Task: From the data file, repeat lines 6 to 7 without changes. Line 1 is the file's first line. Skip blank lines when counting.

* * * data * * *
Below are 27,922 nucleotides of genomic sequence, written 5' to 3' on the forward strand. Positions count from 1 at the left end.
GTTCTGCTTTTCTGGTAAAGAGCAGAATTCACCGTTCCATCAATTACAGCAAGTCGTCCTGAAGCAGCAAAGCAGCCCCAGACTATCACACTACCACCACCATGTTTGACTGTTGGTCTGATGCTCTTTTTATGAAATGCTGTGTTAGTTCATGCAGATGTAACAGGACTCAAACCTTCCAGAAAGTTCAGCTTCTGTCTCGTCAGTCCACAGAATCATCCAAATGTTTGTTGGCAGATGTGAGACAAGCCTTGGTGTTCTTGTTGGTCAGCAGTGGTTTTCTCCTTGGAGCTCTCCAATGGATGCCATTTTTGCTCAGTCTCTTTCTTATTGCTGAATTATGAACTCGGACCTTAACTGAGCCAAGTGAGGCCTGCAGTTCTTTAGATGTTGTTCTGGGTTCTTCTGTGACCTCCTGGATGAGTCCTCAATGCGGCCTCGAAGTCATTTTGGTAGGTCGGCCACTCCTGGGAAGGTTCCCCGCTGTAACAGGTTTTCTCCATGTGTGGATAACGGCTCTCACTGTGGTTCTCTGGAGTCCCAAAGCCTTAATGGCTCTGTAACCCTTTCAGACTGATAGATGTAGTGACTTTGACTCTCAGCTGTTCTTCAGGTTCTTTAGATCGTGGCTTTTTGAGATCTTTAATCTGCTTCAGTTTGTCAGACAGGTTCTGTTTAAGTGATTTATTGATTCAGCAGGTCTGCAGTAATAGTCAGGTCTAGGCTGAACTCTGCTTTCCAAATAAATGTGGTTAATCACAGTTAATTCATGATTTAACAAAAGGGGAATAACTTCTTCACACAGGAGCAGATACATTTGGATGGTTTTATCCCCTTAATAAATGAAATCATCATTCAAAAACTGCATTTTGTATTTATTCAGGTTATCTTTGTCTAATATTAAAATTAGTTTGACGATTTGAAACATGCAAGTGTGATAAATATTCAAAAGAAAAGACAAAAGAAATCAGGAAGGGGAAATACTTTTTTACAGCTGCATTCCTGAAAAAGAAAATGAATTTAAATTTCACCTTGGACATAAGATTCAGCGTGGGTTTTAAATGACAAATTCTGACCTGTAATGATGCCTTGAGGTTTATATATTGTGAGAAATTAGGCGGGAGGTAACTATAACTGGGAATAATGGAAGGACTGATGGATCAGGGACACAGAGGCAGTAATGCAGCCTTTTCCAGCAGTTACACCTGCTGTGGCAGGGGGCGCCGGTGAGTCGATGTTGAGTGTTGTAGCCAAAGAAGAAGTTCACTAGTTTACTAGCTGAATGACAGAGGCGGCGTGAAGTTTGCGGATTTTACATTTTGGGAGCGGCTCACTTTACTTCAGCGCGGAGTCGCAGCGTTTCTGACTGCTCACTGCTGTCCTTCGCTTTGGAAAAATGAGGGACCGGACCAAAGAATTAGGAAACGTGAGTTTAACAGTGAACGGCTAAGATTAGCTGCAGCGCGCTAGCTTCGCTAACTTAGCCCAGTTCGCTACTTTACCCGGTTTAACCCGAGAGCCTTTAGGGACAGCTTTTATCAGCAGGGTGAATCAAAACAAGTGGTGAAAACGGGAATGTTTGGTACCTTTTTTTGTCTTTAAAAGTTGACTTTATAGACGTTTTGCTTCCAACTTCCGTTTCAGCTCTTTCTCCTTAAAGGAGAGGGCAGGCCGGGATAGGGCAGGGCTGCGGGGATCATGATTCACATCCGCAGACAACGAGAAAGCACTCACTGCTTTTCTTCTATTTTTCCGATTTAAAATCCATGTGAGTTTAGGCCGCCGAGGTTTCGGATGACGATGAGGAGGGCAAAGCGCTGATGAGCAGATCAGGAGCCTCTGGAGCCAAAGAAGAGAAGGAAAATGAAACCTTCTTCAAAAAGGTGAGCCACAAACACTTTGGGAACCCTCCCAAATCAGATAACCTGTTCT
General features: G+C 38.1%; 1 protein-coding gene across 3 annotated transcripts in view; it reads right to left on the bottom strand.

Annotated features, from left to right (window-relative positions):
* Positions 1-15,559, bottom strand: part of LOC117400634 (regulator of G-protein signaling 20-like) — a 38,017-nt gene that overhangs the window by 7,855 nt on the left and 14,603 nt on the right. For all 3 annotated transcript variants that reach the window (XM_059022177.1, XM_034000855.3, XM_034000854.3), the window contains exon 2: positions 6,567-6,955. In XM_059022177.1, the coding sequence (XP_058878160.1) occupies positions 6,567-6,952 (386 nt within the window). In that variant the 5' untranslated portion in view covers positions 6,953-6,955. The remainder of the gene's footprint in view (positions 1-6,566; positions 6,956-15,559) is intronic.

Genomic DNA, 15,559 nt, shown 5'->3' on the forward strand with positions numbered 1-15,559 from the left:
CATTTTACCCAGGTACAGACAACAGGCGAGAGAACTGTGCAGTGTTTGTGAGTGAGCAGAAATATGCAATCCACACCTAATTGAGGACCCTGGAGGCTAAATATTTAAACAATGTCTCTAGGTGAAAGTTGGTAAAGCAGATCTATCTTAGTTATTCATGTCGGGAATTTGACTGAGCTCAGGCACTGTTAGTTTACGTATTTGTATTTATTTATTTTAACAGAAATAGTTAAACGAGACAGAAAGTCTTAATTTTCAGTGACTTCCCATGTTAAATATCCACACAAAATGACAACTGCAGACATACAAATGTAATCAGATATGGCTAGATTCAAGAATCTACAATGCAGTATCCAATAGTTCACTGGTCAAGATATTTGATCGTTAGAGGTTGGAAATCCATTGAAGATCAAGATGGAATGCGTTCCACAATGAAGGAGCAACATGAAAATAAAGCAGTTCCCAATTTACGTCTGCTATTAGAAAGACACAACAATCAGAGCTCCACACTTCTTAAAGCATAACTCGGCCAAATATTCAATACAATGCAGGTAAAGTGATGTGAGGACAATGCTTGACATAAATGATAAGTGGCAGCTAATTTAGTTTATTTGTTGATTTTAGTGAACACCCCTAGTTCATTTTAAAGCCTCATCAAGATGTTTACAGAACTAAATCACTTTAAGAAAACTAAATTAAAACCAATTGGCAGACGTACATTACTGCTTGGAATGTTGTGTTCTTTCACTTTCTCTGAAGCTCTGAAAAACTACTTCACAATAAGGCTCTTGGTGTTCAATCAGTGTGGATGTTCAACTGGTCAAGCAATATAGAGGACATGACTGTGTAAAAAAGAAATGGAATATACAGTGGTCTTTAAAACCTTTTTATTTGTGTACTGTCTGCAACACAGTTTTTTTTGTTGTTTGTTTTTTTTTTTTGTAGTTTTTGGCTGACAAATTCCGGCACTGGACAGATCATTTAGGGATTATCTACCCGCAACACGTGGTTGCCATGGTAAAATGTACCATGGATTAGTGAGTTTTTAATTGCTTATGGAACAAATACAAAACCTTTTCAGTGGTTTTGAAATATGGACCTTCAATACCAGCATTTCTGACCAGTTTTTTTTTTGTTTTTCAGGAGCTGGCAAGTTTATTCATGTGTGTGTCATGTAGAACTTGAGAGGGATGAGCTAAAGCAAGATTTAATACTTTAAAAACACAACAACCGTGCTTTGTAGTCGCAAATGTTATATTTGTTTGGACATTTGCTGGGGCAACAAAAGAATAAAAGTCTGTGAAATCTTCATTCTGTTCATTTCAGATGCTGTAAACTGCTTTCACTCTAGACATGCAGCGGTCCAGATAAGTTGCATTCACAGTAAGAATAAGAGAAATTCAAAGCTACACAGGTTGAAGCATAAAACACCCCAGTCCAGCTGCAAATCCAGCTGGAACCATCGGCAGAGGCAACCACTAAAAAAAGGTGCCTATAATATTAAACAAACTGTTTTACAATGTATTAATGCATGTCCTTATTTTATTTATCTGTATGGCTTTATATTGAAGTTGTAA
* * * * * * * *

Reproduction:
Genomic DNA, 15,559 nt, shown 5'->3' on the forward strand with positions numbered 1-15,559 from the left:
CATTTTACCCAGGTACAGACAACAGGCGAGAGAACTGTGCAGTGTTTGTGAGTGAGCAGAAATATGCAATCCACACCTAATTGAGGACCCTGGAGGCTAAATATTTAAACAATGTCTCTAGGTGAAAGTTGGTAAAGCAGATCTATCTTAGTTATTCATGTCGGGAATTTGACTGAGCTCAGGCACTGTTAGTTTACGTATTTGTATTTATTTATTTTAACAGAAATAGTTAAACGAGACAGAAAGTCTTAATTTTCAGTGACTTCCCATGTTAAATATCCACACAAAATGACAACTGCAGACATACAAATGTAATCAGATATGGCTAGATTCAAGAATCTACAATGCAGTATCCAATAGTTCACTGGTCAAGATATTTGATCGTTAGAGGTTGGAAATCCATTGAAGATCAAGATGGAATGCGTTCCACAATGAAGGAGCAACATGAAAATAAAGCAGTTCCCAATTTACGTCTGCTATTAGAAAGACACAACAATCAGAGCTCCACACTTCTTAAAGCATAACTCGGCCAAATATTCAATACAATGCAGGTAAAGTGATGTGAGGACAATGCTTGACATAAATGATAAGTGGCAGCTAATTTAGTTTATTTGTTGATTTTAGTGAACACCCCTAGTTCATTTTAAAGCCTCATCAAGATGTTTACAGAACTAAATCACTTTAAGAAAACTAAATTAAAACCAATTGGCAGACGTACATTACTGCTTGGAATGTTGTGTTCTTTCACTTTCTCTGAAGCTCTGAAAAACTACTTCACAATAAGGCTCTTGGTGTTCAATCAGTGTGGATGTTCAACTGGTCAAGCAATATAGAGGACATGACTGTGTAAAAAAGAAATGGAATATACAGTGGTCTTTAAAACCTTTTTATTTGTGTACTGTCTGCAACACAGTTTTTTTTGTTGTTTGTTTTTTTTTTTTGTAGTTTTTGGCTGACAAATTCCGGCACTGGACAGATCATTTAGGGATTATCTACCCGCAACACGTGGTTGCCATGGTAAAATGTACCATGGATTAGTGAGTTTTTAATTGCTTATGGAACAAATACAAAACCTTTTCAGTGGTTTTGAAATATGGACCTTCAATACCAGCATTTCTGACCAGTTTTTTTTTTGTTTTTCAGGAGCTGGCAAGTTTATTCATGTGTGTGTCATGTAGAACTTGAGAGGGATGAGCTAAAGCAAGATTTAATACTTTAAAAACACAACAACCGTGCTTTGTAGTCGCAAATGTTATATTTGTTTGGACATTTGCTGGGGCAACAAAAGAATAAAAGTCTGTGAAATCTTCATTCTGTTCATTTCAGATGCTGTAAACTGCTTTCACTCTAGACATGCAGCGGTCCAGATAAGTTGCATTCACAGTAAGAATAAGAGAAATTCAAAGCTACACAGGTTGAAGCATAAAACACCCCAGTCCAGCTGCAAATCCAGCTGGAACCATCGGCAGAGGCAACCACTAAAAAAAGGTGCCTATAATATTAAACAAACTGTTTTACAATGTATTAATGCATGTCCTTATTTTATTTATCTGTATGGCTTTATATTGAAGTTGTAA